The GSD has said that Gibraltar’s air quality is in breach of EU regulations, as it indicated that levels of Nitrogen Dioxide in the North Mole area exceed the annual limits in one day.
The party was responding to concerns from residents around the North Mole power station, which the GSD echoed.
Residents of the residential estates surrounding the North Mole power station have been voicing their concerns on social media and privately, in relation to the fumes and effects of pollution being experienced on a daily basis, the GSD said.
“The GSD notes the readings published by Pollution Watch Gibraltar, the readings are being taken independently from a balcony at Sir William Jackson Grove as there are currently no air quality monitors in the district,” the party said adding that the statistics make worrying reading.
Highlighting Nitrogen Dioxide readings in the area, the GSD said that daily limits set by EU Directives is 106 ppb or 200μg m-3, with this limit not to be exceeded more than 18 times in one year, every hour during which levels exceed 106 ppb constitutes one breach.
According to the GSD this means that Gibraltar probably exceeds the annual limits in one day.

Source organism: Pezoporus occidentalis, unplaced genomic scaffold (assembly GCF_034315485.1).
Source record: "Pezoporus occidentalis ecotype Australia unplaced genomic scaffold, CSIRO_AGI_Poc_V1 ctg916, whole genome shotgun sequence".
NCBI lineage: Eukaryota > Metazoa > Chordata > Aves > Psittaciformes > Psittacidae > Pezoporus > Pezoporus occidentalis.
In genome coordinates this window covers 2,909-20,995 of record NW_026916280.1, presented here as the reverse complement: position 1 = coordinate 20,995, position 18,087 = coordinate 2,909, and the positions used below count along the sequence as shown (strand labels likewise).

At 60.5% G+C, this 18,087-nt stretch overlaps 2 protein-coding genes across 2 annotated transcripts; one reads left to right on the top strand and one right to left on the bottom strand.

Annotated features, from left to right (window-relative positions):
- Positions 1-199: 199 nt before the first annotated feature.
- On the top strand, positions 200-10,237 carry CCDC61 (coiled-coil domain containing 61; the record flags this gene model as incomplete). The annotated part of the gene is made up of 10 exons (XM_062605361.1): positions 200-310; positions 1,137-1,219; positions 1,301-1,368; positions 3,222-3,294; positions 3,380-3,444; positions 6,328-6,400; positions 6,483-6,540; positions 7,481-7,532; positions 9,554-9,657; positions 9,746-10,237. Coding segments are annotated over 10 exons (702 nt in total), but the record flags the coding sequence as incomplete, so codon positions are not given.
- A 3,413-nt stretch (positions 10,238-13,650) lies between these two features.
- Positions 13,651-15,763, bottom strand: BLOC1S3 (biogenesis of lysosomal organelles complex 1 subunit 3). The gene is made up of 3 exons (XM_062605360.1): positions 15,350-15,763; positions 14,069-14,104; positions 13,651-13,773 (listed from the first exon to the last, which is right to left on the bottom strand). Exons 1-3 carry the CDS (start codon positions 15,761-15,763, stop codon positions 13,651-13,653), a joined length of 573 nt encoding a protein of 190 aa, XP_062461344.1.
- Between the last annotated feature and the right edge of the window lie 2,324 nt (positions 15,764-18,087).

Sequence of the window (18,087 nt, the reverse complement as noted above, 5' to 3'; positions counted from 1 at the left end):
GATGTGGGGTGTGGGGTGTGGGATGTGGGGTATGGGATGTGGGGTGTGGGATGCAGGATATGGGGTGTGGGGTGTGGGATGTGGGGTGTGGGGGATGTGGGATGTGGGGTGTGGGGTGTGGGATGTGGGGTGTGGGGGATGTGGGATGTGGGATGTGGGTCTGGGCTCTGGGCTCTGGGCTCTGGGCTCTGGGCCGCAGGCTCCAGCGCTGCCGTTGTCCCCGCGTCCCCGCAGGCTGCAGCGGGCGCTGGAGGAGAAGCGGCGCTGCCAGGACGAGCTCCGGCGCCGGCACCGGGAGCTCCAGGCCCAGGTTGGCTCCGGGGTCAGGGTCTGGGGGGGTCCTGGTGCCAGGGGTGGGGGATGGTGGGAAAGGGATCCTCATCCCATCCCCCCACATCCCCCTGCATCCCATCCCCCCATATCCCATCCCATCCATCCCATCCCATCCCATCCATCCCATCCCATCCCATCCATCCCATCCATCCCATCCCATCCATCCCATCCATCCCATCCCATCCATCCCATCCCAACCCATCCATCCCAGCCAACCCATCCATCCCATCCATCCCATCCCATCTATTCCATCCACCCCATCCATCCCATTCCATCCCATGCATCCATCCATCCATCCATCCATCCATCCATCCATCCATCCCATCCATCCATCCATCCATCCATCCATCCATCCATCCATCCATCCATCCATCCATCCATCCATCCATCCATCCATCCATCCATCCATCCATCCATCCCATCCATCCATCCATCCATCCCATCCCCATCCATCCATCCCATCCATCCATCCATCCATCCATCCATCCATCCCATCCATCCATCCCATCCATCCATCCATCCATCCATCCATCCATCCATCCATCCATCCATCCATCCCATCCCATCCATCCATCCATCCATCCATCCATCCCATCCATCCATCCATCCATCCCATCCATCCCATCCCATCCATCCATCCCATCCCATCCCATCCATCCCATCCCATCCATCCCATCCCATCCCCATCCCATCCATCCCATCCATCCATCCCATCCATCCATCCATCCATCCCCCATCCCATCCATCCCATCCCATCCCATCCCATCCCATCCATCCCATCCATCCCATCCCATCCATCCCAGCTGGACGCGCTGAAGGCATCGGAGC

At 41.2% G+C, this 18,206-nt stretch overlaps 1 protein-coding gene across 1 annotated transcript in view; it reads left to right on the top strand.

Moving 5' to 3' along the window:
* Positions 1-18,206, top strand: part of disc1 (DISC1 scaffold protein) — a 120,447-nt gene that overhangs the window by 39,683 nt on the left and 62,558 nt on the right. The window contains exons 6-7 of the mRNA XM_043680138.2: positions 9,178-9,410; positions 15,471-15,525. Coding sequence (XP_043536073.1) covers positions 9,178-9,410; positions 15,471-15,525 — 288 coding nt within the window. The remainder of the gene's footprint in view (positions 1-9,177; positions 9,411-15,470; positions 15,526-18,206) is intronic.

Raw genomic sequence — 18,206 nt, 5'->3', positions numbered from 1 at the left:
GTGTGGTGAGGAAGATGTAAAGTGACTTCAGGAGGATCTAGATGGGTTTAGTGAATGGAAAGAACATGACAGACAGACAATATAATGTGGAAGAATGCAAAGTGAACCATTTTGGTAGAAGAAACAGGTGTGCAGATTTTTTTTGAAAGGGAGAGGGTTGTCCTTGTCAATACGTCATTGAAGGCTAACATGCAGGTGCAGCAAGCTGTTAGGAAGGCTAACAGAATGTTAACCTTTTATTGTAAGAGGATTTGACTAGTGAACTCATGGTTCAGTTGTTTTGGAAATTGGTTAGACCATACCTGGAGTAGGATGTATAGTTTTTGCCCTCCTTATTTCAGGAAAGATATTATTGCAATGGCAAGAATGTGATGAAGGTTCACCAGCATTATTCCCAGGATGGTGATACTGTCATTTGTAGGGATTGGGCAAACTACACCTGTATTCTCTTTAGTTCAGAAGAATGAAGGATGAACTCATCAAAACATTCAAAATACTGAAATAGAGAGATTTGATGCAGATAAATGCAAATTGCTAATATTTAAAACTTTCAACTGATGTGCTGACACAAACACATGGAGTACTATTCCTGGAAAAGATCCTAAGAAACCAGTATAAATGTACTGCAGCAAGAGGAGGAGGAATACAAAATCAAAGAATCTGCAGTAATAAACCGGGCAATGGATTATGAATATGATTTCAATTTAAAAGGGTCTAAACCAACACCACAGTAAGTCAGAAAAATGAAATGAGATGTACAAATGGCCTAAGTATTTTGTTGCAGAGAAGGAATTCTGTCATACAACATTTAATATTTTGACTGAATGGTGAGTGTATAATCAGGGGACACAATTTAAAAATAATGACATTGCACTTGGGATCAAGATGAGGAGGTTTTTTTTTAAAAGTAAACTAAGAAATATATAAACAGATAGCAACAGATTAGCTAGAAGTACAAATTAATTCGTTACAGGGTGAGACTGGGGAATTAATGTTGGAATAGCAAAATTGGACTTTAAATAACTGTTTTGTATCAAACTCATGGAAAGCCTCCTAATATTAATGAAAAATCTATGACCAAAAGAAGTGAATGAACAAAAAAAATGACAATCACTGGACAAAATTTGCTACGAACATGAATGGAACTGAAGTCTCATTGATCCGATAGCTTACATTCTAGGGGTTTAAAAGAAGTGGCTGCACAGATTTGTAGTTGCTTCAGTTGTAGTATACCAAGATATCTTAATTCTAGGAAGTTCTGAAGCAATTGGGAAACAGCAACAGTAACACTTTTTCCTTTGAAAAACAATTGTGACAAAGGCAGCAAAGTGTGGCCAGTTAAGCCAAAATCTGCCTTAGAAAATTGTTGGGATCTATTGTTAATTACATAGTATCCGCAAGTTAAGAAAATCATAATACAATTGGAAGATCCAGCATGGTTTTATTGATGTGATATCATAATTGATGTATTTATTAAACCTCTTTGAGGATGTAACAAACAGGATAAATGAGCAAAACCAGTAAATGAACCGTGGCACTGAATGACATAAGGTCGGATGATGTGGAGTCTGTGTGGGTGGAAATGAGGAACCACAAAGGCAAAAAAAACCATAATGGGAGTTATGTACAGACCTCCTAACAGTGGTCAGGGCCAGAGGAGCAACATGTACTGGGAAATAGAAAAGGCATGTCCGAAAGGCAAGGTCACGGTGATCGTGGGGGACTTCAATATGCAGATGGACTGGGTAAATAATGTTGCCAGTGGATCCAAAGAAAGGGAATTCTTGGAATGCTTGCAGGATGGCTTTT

“Between the readings obtained from the North Mole area and those actually registered by the air quality monitors from the Department of the Environment in the South District, our air quality is in breach of this regulation,” the party said in a statement.
Shadow Minister for the Environment, Trevor Hammond, said: “We are always closely monitoring the situation, however, the level of complaints received in recent days has become unprecedented with persons complaining of physical consequences, mostly respiratory issues.”
“High levels of Nitrogen Dioxide are not isolated to the North Mole alone, with residents in the South District also expressing concern.”
“We cannot be complacent or attempt to point fingers, instead we must take heed of the situation and attempt to resolve contributing factors where possible, as radical or abrupt as it may require, but the health and safety of our community must come first before that of any commercial interests.”
“It is true to say that, we, as a community must embrace a social partnership to do our best, identifying and acknowledging our obligations as members of this community, whether it’s by increasing our individual recycling, walking or even making better choices when purchasing goods… reducing our individual footprint as best as we can.”
“We as politicians will not shrug our responsibility to always remain committed to openly explore and deliver better policies to improve our environment and air quality.”
Shadow Minister for Health and Care, Lawrence Llamas, said: “There are many recent studies associating air pollution to mental health, autism, cancer, COPD, obesity, education performances… a wide variety of concerns.”
“Some studies may be in their early stages and may not identify causes, however, others are conclusive and compelling.”
“We therefore cannot afford to underestimate the permanent damages to our community’s health. The GSD shall be looking into statistics locally in as many areas as possible and contrast these statistics with other jurisdictions.”